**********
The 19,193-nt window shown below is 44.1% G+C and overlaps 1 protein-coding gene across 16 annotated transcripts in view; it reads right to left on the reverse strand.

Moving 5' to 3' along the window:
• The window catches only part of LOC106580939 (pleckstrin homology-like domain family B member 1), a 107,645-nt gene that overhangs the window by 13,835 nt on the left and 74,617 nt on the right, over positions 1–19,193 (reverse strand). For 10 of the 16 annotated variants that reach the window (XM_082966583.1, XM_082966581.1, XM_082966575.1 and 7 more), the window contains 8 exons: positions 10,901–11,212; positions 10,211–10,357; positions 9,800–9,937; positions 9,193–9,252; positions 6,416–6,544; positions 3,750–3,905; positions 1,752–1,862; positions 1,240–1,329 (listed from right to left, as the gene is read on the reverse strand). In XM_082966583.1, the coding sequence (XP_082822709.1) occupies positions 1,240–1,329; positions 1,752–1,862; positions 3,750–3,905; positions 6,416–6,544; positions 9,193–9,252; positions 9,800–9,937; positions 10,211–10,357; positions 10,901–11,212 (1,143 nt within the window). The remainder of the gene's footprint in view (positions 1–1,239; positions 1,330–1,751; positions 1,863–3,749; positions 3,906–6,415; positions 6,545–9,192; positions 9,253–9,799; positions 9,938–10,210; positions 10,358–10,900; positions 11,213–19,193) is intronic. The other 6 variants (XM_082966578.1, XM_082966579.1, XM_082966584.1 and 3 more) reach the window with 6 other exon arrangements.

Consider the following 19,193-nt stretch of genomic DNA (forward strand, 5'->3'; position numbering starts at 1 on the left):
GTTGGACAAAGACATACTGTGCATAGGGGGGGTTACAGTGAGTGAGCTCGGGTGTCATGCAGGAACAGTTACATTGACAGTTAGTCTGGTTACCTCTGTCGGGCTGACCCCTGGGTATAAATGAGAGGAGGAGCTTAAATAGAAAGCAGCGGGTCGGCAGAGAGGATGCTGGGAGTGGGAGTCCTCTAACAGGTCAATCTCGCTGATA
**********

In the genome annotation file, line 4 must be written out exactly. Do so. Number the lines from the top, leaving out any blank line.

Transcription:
Consider the following 19,193-nt stretch of genomic DNA (forward strand, 5'->3'; position numbering starts at 1 on the left):